Birthright trips — the 10-day Israel tours offered free to young Jews — are so much part of mainstream culture that they have been copied by other religions, parodied on television shows like “Broad City” and “Transparent,” and debated by academics and activists.
But if your idea of Birthright is outdoor hikes, camel rides and visits to the Kotel, think again. The third-party vendors that work with the Taglit-Birthright Israel foundation offer an array of unexpected options including the latest niche offering, announced last week: a trip for vegans run by Mayanot Israel and Jewish Veg, a nonprofit that promotes plant-based diets. Participants will visit Israeli farms, eat at vegan restaurants and meet with some of the country’s leading vegan diet proponents.
Here are seven other niche trips:
For yoga junkies (Hillel: The Foundation for Jewish Campus Life). Birthright is known for being an action-packed blur of activity. But for those looking to take a step back, take some deep breaths and strike a few relaxing poses, there is the Yoga and Mindfulness trip. This past winter’s trip included a combined Iyengar yoga and Torah lesson, a meditation session in the Amuka forest near Safed, a yoga session at the Safed Citadel and a Shabbat service that included meditation.
For Latin America aficionados (Tlalim-Israel Outdoors and IsraelExperts): The USA-Argentina Joint Journey includes Argentine and North American participants, and the Across the Universe trip is made up of 20 Brazilians and 20 North Americans (and eight Israelis). In addition to Hebrew, you might pick up some Spanish or Portuguese along the way.
For medical students (Tlalim-Israel Outdoors): In addition to the usual sightseeing fare, participants get to meet with doctors at the prestigious Hadassah hospital, visit medics and soldiers working in the Israeli army’s Medical Corps and receive training through Magen David Adom, Israel’s version of the Red Cross.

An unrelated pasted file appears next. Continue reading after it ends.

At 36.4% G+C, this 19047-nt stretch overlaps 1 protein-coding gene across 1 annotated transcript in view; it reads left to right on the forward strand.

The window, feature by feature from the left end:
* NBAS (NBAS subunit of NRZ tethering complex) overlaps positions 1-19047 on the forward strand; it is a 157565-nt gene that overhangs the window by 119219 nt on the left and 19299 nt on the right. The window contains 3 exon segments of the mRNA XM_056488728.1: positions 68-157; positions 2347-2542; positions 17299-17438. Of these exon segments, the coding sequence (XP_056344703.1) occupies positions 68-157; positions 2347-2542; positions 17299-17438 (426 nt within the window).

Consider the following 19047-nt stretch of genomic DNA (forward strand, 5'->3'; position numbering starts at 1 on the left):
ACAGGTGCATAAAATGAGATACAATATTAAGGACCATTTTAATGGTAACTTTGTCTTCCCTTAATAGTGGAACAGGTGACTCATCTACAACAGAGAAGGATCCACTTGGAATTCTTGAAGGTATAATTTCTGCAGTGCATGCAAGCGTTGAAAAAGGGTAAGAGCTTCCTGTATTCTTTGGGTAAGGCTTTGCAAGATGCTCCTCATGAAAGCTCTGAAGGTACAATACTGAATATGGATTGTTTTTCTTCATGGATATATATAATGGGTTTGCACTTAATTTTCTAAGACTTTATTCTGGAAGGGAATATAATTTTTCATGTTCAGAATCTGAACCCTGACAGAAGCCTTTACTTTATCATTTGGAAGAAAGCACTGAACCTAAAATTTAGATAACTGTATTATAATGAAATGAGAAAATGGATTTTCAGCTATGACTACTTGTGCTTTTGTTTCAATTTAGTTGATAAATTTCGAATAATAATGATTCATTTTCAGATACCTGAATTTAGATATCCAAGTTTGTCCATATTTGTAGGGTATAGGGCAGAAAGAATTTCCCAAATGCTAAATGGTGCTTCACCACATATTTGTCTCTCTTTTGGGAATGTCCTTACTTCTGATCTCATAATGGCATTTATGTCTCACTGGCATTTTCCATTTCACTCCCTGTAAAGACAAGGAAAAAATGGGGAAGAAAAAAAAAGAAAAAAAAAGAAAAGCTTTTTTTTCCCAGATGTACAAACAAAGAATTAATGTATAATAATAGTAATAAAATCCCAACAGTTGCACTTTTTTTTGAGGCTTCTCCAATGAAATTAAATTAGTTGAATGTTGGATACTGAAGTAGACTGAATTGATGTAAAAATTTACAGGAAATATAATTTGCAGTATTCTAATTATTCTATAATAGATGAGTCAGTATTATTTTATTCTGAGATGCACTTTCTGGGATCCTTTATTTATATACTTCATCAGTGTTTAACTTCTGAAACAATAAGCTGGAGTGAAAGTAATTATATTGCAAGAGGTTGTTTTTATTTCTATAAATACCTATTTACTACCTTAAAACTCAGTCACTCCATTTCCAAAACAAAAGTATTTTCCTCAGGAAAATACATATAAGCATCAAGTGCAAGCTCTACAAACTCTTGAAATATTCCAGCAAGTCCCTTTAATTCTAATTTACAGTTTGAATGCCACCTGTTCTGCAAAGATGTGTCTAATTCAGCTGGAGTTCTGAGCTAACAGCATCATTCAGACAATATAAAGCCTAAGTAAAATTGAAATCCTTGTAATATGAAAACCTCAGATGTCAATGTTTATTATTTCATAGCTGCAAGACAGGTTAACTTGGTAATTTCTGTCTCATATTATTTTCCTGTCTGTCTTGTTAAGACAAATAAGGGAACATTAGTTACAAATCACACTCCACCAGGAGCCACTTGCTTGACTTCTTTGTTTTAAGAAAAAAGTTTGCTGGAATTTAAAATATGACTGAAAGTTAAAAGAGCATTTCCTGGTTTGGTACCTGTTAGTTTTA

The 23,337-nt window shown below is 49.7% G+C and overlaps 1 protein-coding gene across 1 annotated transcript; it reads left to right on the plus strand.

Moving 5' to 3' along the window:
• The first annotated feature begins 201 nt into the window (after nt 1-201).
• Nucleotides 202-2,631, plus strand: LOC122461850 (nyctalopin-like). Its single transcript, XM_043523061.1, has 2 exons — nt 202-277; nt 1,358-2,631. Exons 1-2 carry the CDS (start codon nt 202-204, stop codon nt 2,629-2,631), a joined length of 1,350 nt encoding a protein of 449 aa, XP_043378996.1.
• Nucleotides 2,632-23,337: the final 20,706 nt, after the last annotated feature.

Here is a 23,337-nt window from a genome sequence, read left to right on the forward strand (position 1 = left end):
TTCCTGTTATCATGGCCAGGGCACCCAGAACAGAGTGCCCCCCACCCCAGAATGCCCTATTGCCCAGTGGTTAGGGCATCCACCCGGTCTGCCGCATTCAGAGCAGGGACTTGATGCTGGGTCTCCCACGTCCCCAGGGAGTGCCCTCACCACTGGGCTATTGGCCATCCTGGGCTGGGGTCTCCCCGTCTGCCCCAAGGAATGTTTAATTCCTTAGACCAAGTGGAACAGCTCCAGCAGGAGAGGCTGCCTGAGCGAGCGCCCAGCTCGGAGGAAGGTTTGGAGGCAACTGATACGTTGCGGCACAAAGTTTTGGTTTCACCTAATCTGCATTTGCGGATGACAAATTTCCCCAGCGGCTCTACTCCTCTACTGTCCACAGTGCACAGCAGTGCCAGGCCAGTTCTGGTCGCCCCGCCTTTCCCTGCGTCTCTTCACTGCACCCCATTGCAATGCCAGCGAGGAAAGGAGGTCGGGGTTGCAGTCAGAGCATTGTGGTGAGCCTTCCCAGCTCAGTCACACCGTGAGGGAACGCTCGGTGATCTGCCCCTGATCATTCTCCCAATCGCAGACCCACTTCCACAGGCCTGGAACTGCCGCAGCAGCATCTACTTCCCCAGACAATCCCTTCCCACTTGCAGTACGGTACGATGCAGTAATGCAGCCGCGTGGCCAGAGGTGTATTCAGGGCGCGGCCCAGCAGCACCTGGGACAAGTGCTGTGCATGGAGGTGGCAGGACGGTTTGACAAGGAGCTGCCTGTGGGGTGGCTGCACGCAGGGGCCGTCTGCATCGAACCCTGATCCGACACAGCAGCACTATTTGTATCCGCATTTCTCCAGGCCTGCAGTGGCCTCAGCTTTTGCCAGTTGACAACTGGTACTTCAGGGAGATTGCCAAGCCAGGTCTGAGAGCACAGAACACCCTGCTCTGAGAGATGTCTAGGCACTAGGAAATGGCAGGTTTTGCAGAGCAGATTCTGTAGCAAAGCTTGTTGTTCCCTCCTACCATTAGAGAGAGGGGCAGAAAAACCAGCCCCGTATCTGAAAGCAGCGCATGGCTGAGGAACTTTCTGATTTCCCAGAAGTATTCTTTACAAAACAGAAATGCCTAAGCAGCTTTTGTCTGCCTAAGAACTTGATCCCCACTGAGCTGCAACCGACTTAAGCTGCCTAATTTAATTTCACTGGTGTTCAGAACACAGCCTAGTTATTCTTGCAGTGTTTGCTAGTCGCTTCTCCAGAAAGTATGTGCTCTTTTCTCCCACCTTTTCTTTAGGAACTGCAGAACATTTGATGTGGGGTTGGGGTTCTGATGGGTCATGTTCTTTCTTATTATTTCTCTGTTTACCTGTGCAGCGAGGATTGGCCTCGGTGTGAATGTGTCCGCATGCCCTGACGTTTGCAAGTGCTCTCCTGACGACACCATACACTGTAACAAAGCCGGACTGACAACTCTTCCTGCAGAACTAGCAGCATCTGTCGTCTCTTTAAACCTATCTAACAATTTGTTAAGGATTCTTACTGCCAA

For Kabbalah dabblers (Israel Free Spirit): This might be the only Birthright trip that brings you at least one degree of separation closer to Madonna or Gwyneth Paltrow. The Soul Trek promises to teach participants about the ancient Jewish practice of Kabbalah through “mystical hikes,” “life-changing insights” and a meeting with a kabbalistic artist.
For food Instagrammers (Shorashim: Israel with Israelis): The A Taste of Israel Through the Lens trip encourages its participants to take photos of Israeli and Middle Eastern food and share them on social media. Participants will experience more food markets, tours and tastings than those on typical Birthright journeys, and receive guidance on how to frame photos especially well for social media posts.
For journalists (Mayanot Israel): Long before Trump clashed with journalists at his latest news conference, the question of a free press was a hot topic in Israel. Participants on the Newsroom to Newsroom trip get a behind-the-scenes look at some of Israel’s most prominent media organizations.
For frat bros and sorority sisters (Tlalim-Israel Outdoors): This is for Jewish Greeks — not Jews who trace their family history to Athens, but Jews in a college fraternity or sorority.